A 'Mr. Holmes' Sequel Is Unlikely But Here Are 7 Other Ways To Get Your Sherlock Fix
In the film Mr. Holmes, out this week, there's a new addition to the illustrious group of actors (Benedict Cumberbatch, Robert Downey Jr...) who have played the famed detective. Ian McKellen stars as the 93-year-old Sherlock Holmes, well into retirement and not quite as sharp as he used to be. He revisits the last case of his career, prompted by his former partner Watson's publication of the case. He protests Watson's depiction of it, but struggles himself to properly recall the sequence of events, and the movie incorporates flashbacks and visual cues to help him reconstruct his own version of the case. The film is a fascinating character study that's guaranteed to leave viewers wondering about the future of McKellen's Sherlock. Most importantly, will Mr. Holmes have a sequel?
It's unlikely. Mr. Holmes is actually the film adaptation of a 2005 novel entitled A Slight Trick of the Mind, by Mitch Cullin. The novel itself adapts the Sherlock Holmes character originally invented by Sir Arthur Conan Doyle. But novelist Cullin only wrote one volume featuring Sherlock Holmes, so a future for the character is not promising. (Plus, how depressing would it be for Sherlock Holmes to inevitably die of old age?) If looking for another dose of Sherlock, your best bet is to look backward, rather than forward. Nearly 100 actors have appeared as or voiced the role, and so I've gathered a few of the best ways to get a Sherlock fix:
1. The Hound of the Baskervilles and The Adventures of Sherlock Holmes
Basil Rathbone, who played Sherlock beginning in 1939 and throughout the ’40s, is perhaps the best-known actor to have adapted the role. The first film, The Hound of the Baskervilles, was such a wild success that Fox immediately released a sequel. His character was then passed off to Universal Pictures for the subsequent installments, the last of which came out in 1947. The first two, though, are still Rathbone's finest, and the most faithful to the source material. He also starred as Sherlock in a lesser-known television series.
2. Sherlock Holmes and the Baskerville Curse, A Study in Scarlet, The Sign of Four, and The Valley of Fear
Lawrence of Arabia's Peter O'Toole was the voice behind these animated, made-for-television films produced by the BBC in the ’80s. According to an investigation by Den of Geek, this is the first time that Sherlock appeared as an animated character.
3. Without A Clue
While other Sherlock adaptations are occasionally humorous, 1988's Without A Clue turns the character flat-out comedic. Michael Caine stars as an out-of-work actor hired to pretend to be "Sherlock Holmes," a character invented by Dr. Holmes (Ben Kingsley) so he can solve crimes under a pseudonym. Much hilarity follows.
4. Sherlock Holmes
Simply but aptly titled, one of the most recent Sherlock adaptations stars Robert Downey, Jr. as a somewhat bumbling but adorable Holmes, with Jude Law as his Watson. The 2009 film has a super attractive cast, so what it lacks in faithfulness to the original books (it turns Holmes into more of an action hero), it makes up for in aesthetics.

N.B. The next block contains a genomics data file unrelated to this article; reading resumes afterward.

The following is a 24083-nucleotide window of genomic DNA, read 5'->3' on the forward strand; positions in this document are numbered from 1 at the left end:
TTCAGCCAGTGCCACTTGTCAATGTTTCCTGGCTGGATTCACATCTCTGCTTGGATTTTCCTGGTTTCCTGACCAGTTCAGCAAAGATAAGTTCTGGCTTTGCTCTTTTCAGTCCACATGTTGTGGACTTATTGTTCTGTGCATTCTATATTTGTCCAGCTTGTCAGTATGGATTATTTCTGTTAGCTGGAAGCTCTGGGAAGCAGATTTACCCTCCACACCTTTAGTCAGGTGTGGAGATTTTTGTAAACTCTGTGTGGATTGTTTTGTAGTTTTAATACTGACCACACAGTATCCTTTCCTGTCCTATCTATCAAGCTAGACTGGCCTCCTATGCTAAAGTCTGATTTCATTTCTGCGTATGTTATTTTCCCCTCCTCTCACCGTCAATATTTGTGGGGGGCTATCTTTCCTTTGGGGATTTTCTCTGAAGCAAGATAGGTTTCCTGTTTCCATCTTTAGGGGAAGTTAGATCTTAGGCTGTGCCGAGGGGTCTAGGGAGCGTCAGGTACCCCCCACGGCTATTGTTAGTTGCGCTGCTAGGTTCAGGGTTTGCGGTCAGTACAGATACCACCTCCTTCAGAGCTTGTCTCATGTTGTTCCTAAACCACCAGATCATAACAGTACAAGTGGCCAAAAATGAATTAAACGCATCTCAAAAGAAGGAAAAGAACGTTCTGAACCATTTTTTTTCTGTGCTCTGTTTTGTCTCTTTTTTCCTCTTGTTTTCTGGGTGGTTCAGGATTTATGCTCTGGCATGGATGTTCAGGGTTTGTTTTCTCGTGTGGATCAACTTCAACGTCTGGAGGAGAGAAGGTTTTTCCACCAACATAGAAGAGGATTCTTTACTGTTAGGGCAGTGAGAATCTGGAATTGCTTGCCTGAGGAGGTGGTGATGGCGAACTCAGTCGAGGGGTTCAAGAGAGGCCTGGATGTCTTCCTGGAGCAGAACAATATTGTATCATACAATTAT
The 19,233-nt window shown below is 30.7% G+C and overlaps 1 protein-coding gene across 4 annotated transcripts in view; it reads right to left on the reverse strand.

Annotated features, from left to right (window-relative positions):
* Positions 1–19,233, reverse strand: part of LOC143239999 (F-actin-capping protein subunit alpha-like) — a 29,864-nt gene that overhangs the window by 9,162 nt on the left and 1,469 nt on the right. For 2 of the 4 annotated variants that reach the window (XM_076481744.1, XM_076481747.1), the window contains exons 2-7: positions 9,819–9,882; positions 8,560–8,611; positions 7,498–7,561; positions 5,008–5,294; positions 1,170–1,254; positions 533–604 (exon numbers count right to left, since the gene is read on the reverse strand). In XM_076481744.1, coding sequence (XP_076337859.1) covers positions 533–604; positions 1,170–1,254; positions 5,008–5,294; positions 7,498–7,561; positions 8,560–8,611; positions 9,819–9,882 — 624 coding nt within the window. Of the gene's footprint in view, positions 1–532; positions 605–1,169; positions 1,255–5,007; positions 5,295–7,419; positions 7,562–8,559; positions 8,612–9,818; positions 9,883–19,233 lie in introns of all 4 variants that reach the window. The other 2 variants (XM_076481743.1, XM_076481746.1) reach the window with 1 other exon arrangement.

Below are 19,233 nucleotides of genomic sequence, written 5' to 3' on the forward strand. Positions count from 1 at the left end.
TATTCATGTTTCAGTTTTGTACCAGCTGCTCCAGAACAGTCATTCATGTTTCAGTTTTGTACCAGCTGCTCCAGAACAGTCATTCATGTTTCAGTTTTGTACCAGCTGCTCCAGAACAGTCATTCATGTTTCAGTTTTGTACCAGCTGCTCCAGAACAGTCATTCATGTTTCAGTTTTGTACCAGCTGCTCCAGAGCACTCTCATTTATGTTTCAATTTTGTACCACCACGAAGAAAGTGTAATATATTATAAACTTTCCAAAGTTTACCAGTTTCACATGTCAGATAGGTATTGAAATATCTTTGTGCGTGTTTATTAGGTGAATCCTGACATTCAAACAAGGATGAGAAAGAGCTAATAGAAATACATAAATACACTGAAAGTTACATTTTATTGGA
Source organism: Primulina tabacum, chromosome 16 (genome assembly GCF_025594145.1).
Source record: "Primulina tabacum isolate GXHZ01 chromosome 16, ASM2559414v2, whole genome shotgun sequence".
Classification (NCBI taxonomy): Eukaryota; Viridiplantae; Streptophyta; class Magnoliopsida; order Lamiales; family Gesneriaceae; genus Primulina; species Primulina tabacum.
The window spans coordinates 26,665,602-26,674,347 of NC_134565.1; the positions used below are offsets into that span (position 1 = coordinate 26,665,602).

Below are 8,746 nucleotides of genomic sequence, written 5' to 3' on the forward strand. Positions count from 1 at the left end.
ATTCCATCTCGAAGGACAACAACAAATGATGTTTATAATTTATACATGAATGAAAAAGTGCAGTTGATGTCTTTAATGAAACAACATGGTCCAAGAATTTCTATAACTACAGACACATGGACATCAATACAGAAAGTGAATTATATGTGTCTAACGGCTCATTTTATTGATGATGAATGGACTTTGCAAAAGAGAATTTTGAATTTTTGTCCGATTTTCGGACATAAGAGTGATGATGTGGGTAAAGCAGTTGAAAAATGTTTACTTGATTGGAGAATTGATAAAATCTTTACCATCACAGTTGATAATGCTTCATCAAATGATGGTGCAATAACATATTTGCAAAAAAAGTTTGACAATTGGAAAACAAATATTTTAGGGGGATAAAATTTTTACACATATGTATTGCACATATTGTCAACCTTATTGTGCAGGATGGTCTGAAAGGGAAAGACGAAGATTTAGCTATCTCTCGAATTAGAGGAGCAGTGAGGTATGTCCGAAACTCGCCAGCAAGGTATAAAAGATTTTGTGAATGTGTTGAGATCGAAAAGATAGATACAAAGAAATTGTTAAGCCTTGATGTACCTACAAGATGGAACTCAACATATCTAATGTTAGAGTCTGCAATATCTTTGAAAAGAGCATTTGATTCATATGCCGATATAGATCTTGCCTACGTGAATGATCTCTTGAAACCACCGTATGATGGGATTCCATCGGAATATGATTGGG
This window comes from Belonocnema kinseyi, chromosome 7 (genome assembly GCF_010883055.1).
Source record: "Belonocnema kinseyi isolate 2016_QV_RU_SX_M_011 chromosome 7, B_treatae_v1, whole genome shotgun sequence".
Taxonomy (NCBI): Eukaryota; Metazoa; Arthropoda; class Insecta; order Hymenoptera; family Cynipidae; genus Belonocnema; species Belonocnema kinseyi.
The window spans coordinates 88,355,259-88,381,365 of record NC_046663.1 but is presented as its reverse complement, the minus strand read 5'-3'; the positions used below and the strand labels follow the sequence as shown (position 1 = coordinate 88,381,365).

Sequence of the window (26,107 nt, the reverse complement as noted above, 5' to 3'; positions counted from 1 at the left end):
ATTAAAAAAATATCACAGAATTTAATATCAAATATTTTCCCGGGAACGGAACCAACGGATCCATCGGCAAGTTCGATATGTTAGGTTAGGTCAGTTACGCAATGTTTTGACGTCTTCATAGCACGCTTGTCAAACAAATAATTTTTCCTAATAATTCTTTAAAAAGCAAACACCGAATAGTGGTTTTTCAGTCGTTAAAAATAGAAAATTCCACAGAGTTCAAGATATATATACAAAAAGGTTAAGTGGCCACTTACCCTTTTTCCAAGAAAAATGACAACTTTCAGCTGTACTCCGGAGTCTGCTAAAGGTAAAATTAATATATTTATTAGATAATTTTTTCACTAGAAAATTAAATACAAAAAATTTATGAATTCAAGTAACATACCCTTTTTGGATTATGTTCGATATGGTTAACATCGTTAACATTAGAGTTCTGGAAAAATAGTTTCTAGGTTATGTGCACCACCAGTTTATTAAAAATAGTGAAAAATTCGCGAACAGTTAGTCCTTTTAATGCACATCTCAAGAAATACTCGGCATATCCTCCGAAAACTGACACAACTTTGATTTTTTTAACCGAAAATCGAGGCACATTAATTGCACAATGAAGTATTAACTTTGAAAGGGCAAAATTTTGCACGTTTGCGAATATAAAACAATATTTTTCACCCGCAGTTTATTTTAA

TV's Elementary is probably best known for its inventive casting of Lucy Liu as Dr. (Joan) Watson, a role for which she's been incredibly well received. Jonny Lee Miller co-stars as a post-rehab Sherlock Holmes, who has recently relocated to Manhattan. Watson functions as Holmes's sponsor, in a way, hired to ensure he stays sober but also working alongside him as a police consultant.
Benedict Cumberbatch became a cult celebrity with his turn as Sherlock Holmes in the BBC series of the same name. Though there have only been nine episodes thus far, it's made a huge impression. Jonny Lee Miller of Elementary even resisted accepting the role out of trepidation that it was too similar to the BBC series, according to the Huffington Post. Sherlock has spawned a million fanfics — some of which, as reported by the Daily Dot, the cast members do read! — and it's probably the most referenced Holmes adaptation around right now.
7. A Study in Scarlet
The first novel in the original Conan Doyle series was first published in a magazine, Beeton's Christmas Annual, in 1887. It launched four full-length novels and countless short stories, as well as all the varied adaptations that have followed. It's definitely worth a browse, if only to understand how the character evolved into the lauded and seemingly timeless phenomenon he is today.
Perhaps it was only a matter of time before the already 130-year-old character appeared as an old man in one of his many forms, but I'm hoping that Ian McKellen's Mr. Holmes isn't the last. In any case, there are more than enough different renderings of Sherlock — from stage to television to literature to film — to satisfy while fans wait to see what's next for the immortal detective.
Twentieth Century Fox;
BBC (2); Orion Pictures; Warner Bros.; CBS; Beeton's Christmas Annual